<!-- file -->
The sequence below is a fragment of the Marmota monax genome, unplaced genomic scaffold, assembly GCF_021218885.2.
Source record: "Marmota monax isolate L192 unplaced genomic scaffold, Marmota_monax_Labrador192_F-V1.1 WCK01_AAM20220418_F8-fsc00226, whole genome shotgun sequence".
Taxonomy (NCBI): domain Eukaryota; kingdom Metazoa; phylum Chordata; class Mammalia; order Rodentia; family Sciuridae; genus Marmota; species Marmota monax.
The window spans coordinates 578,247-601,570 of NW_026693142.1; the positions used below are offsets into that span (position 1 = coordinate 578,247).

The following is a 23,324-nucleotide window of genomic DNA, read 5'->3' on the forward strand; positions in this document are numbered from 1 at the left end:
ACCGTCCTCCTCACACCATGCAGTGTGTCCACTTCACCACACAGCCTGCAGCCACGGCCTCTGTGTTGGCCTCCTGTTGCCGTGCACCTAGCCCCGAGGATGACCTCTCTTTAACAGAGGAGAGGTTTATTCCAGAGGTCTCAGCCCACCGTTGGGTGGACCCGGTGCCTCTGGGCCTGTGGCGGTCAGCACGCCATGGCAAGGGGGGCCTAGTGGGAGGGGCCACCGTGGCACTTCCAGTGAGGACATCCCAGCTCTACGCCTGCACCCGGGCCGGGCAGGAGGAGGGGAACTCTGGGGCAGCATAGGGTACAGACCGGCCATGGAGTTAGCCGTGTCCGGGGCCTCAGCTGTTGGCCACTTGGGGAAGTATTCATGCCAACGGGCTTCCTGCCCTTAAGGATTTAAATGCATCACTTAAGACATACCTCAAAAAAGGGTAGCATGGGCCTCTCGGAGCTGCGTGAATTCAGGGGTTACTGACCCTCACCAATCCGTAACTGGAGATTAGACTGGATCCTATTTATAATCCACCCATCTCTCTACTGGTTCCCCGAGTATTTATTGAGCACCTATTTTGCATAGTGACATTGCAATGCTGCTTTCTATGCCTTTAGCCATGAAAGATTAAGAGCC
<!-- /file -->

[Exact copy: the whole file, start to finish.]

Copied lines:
The sequence below is a fragment of the Marmota monax genome, unplaced genomic scaffold, assembly GCF_021218885.2.
Source record: "Marmota monax isolate L192 unplaced genomic scaffold, Marmota_monax_Labrador192_F-V1.1 WCK01_AAM20220418_F8-fsc00226, whole genome shotgun sequence".
Taxonomy (NCBI): domain Eukaryota; kingdom Metazoa; phylum Chordata; class Mammalia; order Rodentia; family Sciuridae; genus Marmota; species Marmota monax.
The window spans coordinates 578,247-601,570 of NW_026693142.1; the positions used below are offsets into that span (position 1 = coordinate 578,247).

The following is a 23,324-nucleotide window of genomic DNA, read 5'->3' on the forward strand; positions in this document are numbered from 1 at the left end:
ACCGTCCTCCTCACACCATGCAGTGTGTCCACTTCACCACACAGCCTGCAGCCACGGCCTCTGTGTTGGCCTCCTGTTGCCGTGCACCTAGCCCCGAGGATGACCTCTCTTTAACAGAGGAGAGGTTTATTCCAGAGGTCTCAGCCCACCGTTGGGTGGACCCGGTGCCTCTGGGCCTGTGGCGGTCAGCACGCCATGGCAAGGGGGGCCTAGTGGGAGGGGCCACCGTGGCACTTCCAGTGAGGACATCCCAGCTCTACGCCTGCACCCGGGCCGGGCAGGAGGAGGGGAACTCTGGGGCAGCATAGGGTACAGACCGGCCATGGAGTTAGCCGTGTCCGGGGCCTCAGCTGTTGGCCACTTGGGGAAGTATTCATGCCAACGGGCTTCCTGCCCTTAAGGATTTAAATGCATCACTTAAGACATACCTCAAAAAAGGGTAGCATGGGCCTCTCGGAGCTGCGTGAATTCAGGGGTTACTGACCCTCACCAATCCGTAACTGGAGATTAGACTGGATCCTATTTATAATCCACCCATCTCTCTACTGGTTCCCCGAGTATTTATTGAGCACCTATTTTGCATAGTGACATTGCAATGCTGCTTTCTATGCCTTTAGCCATGAAAGATTAAGAGCC